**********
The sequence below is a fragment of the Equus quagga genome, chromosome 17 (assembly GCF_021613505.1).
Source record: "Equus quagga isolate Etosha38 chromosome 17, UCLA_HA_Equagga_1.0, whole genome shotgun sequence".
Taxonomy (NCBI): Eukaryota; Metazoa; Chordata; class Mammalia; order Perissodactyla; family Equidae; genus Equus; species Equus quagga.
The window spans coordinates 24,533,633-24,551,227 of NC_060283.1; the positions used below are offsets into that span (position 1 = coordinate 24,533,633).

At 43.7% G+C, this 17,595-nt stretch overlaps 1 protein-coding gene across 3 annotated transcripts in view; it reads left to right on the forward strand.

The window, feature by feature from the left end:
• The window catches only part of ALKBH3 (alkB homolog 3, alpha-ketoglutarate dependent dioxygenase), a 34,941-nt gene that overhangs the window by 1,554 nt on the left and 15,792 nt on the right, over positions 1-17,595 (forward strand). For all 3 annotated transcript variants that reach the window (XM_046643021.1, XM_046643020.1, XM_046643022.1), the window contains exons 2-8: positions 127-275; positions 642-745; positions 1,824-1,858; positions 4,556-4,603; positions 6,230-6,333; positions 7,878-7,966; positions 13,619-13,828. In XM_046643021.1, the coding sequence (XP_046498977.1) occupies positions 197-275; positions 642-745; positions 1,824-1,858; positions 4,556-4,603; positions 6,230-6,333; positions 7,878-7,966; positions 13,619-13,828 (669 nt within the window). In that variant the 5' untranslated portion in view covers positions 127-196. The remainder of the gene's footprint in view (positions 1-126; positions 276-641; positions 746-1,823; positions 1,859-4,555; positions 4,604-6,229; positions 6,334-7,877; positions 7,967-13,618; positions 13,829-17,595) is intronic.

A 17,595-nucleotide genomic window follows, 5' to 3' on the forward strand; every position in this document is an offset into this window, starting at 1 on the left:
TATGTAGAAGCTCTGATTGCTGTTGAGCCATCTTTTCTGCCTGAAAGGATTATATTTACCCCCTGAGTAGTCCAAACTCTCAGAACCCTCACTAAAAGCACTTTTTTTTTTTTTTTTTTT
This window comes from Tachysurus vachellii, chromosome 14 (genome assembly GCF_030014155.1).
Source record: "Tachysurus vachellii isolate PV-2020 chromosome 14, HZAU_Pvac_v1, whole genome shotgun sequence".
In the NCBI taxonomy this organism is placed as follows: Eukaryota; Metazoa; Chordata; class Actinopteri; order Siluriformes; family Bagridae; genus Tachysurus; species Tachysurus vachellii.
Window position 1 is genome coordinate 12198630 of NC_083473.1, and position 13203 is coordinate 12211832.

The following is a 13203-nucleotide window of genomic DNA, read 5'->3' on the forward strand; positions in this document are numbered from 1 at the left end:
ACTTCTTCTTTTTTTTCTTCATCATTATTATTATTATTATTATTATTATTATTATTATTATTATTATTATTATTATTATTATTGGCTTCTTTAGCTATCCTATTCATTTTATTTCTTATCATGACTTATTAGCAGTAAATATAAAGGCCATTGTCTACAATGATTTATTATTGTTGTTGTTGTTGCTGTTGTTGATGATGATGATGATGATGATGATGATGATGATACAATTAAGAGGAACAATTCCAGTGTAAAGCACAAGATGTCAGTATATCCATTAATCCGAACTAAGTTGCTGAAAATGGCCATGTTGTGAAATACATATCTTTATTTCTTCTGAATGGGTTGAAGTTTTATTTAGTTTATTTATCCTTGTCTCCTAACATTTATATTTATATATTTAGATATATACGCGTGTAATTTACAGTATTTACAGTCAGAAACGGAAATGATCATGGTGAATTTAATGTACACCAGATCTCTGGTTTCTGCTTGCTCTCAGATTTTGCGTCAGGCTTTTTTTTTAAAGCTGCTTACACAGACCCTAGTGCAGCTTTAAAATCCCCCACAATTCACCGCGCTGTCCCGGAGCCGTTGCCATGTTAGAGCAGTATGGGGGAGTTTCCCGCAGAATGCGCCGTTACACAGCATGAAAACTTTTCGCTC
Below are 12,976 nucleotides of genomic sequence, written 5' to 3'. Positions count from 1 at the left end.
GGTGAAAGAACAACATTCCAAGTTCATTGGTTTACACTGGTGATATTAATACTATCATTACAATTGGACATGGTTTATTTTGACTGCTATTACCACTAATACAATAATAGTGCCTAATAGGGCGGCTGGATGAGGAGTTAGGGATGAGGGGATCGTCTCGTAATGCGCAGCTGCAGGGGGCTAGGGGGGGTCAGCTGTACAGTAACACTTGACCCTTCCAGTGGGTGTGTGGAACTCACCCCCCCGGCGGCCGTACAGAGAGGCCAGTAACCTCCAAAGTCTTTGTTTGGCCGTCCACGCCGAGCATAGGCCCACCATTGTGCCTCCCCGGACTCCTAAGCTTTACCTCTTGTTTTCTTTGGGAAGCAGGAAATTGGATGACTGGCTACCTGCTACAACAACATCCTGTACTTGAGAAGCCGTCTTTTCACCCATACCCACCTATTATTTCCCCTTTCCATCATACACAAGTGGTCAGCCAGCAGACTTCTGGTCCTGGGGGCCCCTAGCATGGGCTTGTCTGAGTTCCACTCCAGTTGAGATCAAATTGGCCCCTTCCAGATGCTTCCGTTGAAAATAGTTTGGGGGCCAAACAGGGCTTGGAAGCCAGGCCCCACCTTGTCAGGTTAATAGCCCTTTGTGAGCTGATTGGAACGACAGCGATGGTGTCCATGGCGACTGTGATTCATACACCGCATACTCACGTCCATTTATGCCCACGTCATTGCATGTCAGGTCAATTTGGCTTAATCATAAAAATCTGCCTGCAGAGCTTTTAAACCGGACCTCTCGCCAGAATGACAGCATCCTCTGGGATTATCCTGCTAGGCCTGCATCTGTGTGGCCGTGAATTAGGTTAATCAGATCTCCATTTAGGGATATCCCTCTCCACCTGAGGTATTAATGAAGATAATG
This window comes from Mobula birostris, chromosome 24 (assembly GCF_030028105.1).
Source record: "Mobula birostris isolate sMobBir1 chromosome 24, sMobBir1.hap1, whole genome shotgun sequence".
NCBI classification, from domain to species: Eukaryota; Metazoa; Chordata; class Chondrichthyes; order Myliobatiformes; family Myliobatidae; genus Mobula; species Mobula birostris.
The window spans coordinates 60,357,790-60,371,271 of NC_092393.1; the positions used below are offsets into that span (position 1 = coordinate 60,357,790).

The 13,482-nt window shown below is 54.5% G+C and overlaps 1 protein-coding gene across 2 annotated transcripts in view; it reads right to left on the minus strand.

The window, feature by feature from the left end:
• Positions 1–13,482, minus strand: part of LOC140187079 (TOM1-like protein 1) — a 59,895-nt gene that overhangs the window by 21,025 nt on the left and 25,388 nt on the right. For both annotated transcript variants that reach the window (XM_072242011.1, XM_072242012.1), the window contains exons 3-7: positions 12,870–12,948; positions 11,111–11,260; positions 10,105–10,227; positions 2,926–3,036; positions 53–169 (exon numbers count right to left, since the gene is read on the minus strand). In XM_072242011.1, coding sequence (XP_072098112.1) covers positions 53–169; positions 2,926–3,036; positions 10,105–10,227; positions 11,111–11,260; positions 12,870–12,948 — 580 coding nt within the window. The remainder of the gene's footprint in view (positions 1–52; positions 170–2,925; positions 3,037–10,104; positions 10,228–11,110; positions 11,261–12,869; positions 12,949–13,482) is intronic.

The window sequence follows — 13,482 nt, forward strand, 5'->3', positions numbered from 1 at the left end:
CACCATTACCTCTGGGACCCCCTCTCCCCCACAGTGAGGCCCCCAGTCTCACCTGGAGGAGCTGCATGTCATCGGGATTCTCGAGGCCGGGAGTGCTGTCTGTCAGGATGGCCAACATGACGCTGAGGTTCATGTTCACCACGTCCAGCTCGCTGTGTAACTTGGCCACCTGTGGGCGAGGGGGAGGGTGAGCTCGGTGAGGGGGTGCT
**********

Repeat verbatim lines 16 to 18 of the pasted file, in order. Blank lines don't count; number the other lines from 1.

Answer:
Below are 12,976 nucleotides of genomic sequence, written 5' to 3'. Positions count from 1 at the left end.
GGTGAAAGAACAACATTCCAAGTTCATTGGTTTACACTGGTGATATTAATACTATCATTACAATTGGACATGGTTTATTTTGACTGCTATTACCACTAATACAATAATAGTGCCTAATAGGGCGGCTGGATGAGGAGTTAGGGATGAGGGGATCGTCTCGTAATGCGCAGCTGCAGGGGGCTAGGGGGGGTCAGCTGTACAGTAACACTTGACCCTTCCAGTGGGTGTGTGGAACTCACCCCCCCGGCGGCCGTACAGAGAGGCCAGTAACCTCCAAAGTCTTTGTTTGGCCGTCCACGCCGAGCATAGGCCCACCATTGTGCCTCCCCGGACTCCTAAGCTTTACCTCTTGTTTTCTTTGGGAAGCAGGAAATTGGATGACTGGCTACCTGCTACAACAACATCCTGTACTTGAGAAGCCGTCTTTTCACCCATACCCACCTATTATTTCCCCTTTCCATCATACACAAGTGGTCAGCCAGCAGACTTCTGGTCCTGGGGGCCCCTAGCATGGGCTTGTCTGAGTTCCACTCCAGTTGAGATCAAATTGGCCCCTTCCAGATGCTTCCGTTGAAAATAGTTTGGGGGCCAAACAGGGCTTGGAAGCCAGGCCCCACCTTGTCAGGTTAATAGCCCTTTGTGAGCTGATTGGAACGACAGCGATGGTGTCCATGGCGACTGTGATTCATACACCGCATACTCACGTCCATTTATGCCCACGTCATTGCATGTCAGGTCAATTTGGCTTAATCATAAAAATCTGCCTGCAGAGCTTTTAAACCGGACCTCTCGCCAGAATGACAGCATCCTCTGGGATTATCCTGCTAGGCCTGCATCTGTGTGGCCGTGAATTAGGTTAATCAGATCTCCATTTAGGGATATCCCTCTCCACCTGAGGTATTAATGAAGATAATG
This window comes from Mobula birostris, chromosome 24 (assembly GCF_030028105.1).